Elite private boys’ school bans’ unconventional ‘haircuts, but prime minister says he’s’ pro-mullet’

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Mules are OUT: Elite private school BANS iconic Australian hairstyle – saying look “messy and unacceptable” in classroom

  • Perth’s Trinity College has banned a multitude of ‘unconventional’ hairstyles
  • Prestigious Catholic Boys’ School Says Mule “Messy” and “Unacceptable”
  • Premier Mark McGowan endorsed the trendy cut, saying he is “pro-mullet”










An elite private school for boys has promised to ban students who show up to class with mullet hairstyles.

Trinity College in East Perth announced the crackdown in its latest newsletter, saying “unconventional” hairstyles would not be tolerated.

Senior students in particular have been called out for failing to achieve the “high level of personal presentation” expected by the prestigious college.

Students at an elite private boys’ school were discouraged from wearing their hair in rat tails, top knots and mohawks, as the styles are seen as “messy” and “unconventional.”

“Recently, I wrote to all parents and guardians in grades 10 to 12 regarding the marked decline in personal presentation, including hairstyles, among our senior students,” the deputy wrote.

“The current trend of growing hair out at the back of the head and / or cutting the sides of the head tightly to accentuate the ‘mullet’ style is messy, unconventional and unacceptable at Trinity College.”

Students were discouraged from wearing their hair in rat tails, top knots, and mohawks, with long hair, bangs, and colored hair also being prohibited.

“The hair should be well groomed, brushed, groomed and clean,” read the newsletter.

Mules enjoy new popularity among young men, sportsmen and musicians after the style debuted in the 1980s (stock)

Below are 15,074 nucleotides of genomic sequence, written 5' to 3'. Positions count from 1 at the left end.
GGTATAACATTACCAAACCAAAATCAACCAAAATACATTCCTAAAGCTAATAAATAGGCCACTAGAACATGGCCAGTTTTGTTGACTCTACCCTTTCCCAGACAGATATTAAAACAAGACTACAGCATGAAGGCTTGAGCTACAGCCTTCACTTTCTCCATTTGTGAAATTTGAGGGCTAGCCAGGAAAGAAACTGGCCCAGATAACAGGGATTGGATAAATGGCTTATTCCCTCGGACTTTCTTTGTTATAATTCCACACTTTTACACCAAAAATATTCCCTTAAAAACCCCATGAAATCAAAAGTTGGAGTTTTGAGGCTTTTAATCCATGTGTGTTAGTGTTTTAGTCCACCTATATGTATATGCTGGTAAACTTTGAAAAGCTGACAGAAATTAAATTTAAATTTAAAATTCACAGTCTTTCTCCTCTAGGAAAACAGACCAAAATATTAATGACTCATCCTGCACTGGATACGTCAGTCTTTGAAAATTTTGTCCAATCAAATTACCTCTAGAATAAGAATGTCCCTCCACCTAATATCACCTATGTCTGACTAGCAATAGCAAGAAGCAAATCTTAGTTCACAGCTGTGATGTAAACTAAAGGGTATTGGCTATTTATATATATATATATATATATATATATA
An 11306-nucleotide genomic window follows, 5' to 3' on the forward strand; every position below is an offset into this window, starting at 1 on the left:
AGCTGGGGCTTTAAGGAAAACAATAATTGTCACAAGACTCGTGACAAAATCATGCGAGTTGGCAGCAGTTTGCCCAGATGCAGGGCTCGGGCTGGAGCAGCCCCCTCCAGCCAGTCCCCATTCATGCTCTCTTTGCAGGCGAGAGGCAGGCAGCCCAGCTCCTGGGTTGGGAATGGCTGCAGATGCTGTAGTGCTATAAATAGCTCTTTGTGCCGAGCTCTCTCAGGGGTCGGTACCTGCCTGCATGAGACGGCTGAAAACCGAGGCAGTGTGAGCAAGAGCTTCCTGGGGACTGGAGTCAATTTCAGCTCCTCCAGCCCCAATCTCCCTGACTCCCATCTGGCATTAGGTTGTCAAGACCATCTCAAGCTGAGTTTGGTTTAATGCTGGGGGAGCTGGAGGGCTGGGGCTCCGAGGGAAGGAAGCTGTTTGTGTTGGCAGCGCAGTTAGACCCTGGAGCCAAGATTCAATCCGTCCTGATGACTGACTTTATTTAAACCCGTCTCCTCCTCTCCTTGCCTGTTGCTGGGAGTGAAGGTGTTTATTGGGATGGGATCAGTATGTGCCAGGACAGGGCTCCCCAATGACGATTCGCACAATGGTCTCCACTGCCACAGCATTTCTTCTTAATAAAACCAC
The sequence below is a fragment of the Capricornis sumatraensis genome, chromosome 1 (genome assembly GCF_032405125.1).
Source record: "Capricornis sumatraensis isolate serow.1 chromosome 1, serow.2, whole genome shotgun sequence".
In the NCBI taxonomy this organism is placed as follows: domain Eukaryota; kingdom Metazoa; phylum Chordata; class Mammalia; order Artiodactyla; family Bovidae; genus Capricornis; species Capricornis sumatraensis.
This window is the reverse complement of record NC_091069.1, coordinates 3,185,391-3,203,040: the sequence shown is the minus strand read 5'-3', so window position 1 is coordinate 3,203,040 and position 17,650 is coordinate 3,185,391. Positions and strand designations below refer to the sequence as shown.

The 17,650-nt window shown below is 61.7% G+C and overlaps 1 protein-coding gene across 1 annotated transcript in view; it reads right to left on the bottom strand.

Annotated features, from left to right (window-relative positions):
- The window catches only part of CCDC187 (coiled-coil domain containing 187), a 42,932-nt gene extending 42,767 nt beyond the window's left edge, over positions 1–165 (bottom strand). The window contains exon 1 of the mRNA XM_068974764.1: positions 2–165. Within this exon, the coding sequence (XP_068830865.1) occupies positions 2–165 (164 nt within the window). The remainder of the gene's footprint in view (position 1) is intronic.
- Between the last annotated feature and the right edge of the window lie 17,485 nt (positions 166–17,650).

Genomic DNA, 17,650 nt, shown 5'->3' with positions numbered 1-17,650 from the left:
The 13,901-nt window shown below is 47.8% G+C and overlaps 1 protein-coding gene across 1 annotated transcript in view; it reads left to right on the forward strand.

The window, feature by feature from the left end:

Mules enjoy new popularity among young men, sportsmen and musicians after the style debuted in the 1980s (stock)

The elite private school is also tackling “excessive” facial hair and said it was the student’s personal responsibility to be clean-shaven at all times.

“Parents are encouraged to support college by ensuring that their son learns to shave and has adequate shaving equipment at home.

“Boys attending school with excessive facial hair will be asked to shave and provide basic disposable equipment.”

The students were put on formal notice and ordered to expect repercussions if they did not comply.

“Students who fail to resolve the issue within the agreed time will be referred to their respective year supervisor and subject to further penalties.

“If a student’s hair is considered to be an extreme variation from college standards, parents may be urged to pick up their son and deal with the problem immediately.”

West Australia's Prime Minister Mark McGowan (pictured) revealed his affinity for mules on Tuesday, calling the style a 'unique Australian invention'.

West Australia’s Prime Minister Mark McGowan (pictured) revealed his affinity for mules on Tuesday, calling the style a ‘unique Australian invention’.

The mullet remains popular among young people, athletes and musicians after the iconic cup debuted in the 1980s.

West Australian Prime Minister Mark McGowan revealed his affinity for mules on Tuesday, but admitted he is not a fan of rat tails.

“I’m very pro mullet, it’s a unique Australian invention – an invention that we sell to the world, but I’ll let the school make its own decisions,” he told reporters.

“I’m pro mullet, I’m not that pro-rat tails – rat tails are a little beyond pallor.”

Tennis star Andre Agassi (pictured) rocked a mullet hairstyle in the 1980s and 1990s

Tennis star Andre Agassi (pictured) rocked a mullet hairstyle in the 1980s and 1990s

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